Wednesday, October 7, 2009

WorkPlace 101: To Tweet, Or Not To Tweet.

Between the nonsense I talk on this blog and on AverageTwitter, I've got a huge digital footprint online. This obviously means I can't run for public office at any point in life. Think about all the greasy talk here that anyone could liberally take out of context to paint me as some racist, nationalist, socialist, sexist, or garden variety bootlicker-ist. Take your pick. Sorry Dad, but it looks like I'm gonna have to make this Engineering degree work for now. The Oval Office is but a distant dream.

On that note, few will argue that the new age of social media with stuff like UStream, Flikr, FaceBook, MySpace[1], and Twitter presents some issues to employers. Namely, when it's now the accepted norm to have some piece of your life online, how much this this online life effects your ability to carry out your Day Job? Employers now issue guidelines for existing employees, and routinely run a search of online sites as part of pre-employment background checks nowadays, so it's not farfetched by any means to say that what's online could effect your ability to keep and/or get a job. It's a risk that anyone with a digital footprint takes, which is why I don't blog using my gubb'ment name, although anyone with some advanced level of technical acumen could dig my info (and for that manner, the identity of anyone who posts anything online) up if so inclined. Haven't ya'll watched CSI? Nobody's truly anonymous. Nobody.

In recent weeks and months, the sports world has seen some really, really irresponsible online behavior. A Redskins player accidentally posted a picture of his junk on his blog last season. Miami Heat forward Michael Beasley essentially wrote the world a suicide note before the team intervened and checked him into a substance abuse center. Players have tweeted and used cellphones (see pic above) during games. Celtics guard Marquis Daniels recently Tweeted overtures about selling dogs he's bred for fighting. And yet another Redskin lambasted fans for booing during the team's home opener, only to backpedal and issue an apology the next day. And who could forget the very unfortunate summer of Stephon Marbury, who definitely isn't getting another NBA gig.

I hope you invested wisely, Steph. F'real.

Much like any employer, these incidents have forced leagues to issue some very strict guidelines for social media usage, and while I understand the need to reign things in, the NBA's policy just goes waaay too far.
The NBA formally announced its new social media guidelines Wednesday, informing teams through a league memorandum that the use of cell phones, PDAs and other electronic communications devices -- and thus accessing Twitter, Facebook and similar social media sites -- is now prohibited during games for players, coaches and other team personnel involved in the game.

The league has defined "during games" as the period of time beginning 45 minutes before the opening tip and ending "after the postgame locker room is open to the media and coaches and players have first fulfilled their obligation to be available to media attending the game."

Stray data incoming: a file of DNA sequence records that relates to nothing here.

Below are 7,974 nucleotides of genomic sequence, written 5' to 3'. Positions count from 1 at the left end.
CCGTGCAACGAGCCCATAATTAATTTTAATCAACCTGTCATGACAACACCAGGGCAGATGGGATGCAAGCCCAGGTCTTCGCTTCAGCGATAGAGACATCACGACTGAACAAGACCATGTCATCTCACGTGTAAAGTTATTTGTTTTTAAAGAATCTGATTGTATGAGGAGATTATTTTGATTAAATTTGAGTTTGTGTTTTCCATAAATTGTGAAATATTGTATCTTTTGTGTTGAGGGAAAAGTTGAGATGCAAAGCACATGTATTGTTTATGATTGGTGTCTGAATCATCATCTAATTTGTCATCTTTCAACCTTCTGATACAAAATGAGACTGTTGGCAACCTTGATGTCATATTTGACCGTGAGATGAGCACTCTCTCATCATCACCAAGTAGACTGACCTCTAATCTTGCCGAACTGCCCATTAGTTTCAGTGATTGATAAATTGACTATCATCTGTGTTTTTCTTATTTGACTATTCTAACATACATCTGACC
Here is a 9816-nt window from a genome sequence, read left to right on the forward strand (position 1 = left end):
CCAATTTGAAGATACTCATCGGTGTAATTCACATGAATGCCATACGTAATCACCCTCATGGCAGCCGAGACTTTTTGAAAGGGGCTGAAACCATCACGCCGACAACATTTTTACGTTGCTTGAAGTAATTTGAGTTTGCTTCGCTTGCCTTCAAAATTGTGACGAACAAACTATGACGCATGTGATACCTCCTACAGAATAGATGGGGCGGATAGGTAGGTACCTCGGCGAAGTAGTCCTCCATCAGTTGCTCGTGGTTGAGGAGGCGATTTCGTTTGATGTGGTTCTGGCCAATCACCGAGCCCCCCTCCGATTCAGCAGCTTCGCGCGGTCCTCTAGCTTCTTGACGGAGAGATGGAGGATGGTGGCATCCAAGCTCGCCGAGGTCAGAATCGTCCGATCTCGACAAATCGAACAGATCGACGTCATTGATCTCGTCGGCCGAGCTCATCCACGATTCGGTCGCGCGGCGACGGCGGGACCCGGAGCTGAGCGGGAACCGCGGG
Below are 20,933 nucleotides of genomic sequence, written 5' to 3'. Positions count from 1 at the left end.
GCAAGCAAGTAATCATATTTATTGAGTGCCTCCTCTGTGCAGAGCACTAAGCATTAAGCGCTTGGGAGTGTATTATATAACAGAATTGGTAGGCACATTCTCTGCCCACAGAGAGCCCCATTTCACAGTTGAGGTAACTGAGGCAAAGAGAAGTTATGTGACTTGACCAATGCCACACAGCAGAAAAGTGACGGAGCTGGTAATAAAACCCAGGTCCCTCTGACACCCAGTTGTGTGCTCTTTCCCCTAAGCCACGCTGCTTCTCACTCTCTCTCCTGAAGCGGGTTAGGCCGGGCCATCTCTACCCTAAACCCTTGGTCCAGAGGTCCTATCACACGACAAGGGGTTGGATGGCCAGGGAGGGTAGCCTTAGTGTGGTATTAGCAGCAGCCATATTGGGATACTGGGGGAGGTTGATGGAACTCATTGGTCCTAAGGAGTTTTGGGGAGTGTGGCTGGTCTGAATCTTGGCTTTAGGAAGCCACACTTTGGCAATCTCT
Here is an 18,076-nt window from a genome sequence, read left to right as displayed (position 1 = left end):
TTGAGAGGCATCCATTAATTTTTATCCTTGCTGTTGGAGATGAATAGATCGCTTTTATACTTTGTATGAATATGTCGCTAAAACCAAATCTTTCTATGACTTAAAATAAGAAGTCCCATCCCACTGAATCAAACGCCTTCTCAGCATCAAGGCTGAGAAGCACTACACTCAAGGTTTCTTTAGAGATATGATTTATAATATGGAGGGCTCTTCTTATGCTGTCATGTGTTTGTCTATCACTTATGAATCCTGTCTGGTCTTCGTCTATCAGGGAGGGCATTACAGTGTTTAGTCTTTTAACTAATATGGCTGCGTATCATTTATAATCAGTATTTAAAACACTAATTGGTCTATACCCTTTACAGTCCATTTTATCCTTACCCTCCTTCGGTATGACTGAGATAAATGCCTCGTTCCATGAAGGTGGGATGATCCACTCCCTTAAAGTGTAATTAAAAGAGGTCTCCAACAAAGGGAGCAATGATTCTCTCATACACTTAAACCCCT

"During games" also encompasses halftime, according to the memo, but the new guidelines do allow players to engage in social networking during the pregame media access period that starts 90 minutes before tipoff and lasts for 45 minutes.

The NBA is widely considered to be the North American professional sports league most associated with Twitter. One of the chief catalysts for that link is Cleveland Cavaliers center Shaquille O'Neal, who responded to a Twitter user pretending to be O'Neal by launching his own Twitter feed, which now boasts more than 2.3 million followers.

The league office, to enforce its new policy, intends to keep treating social-networking commentary in the same manner as comments made in the traditional media, which means that anyone in the league can be fined for posts via Twitter, Facebook, etc., that are deemed over the line.
Whoa Nellie, and I don't mean the Warriors' coach. Isn't this more or less walking a very slippery slope towards suppression of free speech? Who exactly gets to determine what "over the line" means? I don't really like that.

The NBA should really fall back on this.[2] It's one thing to protect the image and integrity of your product, but its quite another to fall into some Big Brother-type of regulation.

Question: Can the NBA be more critical of their players online habits given the nature of their business and the amount they are paying in salaries? Do you fear the effects of using social media as relates to your future employment prospects? Is it fair for employers to police employee usage of such sites as Twitter and FaceBook?

NBA social media guidelines out [ESPN]

[1] Does anyone actually still use MySpace other than cRappers who live in their mother's basements and scrippers?!?

[2] On a related note, the NBA also passed a rule prohibiting bench players from standing during gameplay for any reason other than as spontaneous reaction to a play. For anyone who's spent hundreds of dollars on floor seats, only to have your view of the game's critical final seconds blocked by a bunch of 7 foot millionaires, this is a smart move. Nice work, Stern.

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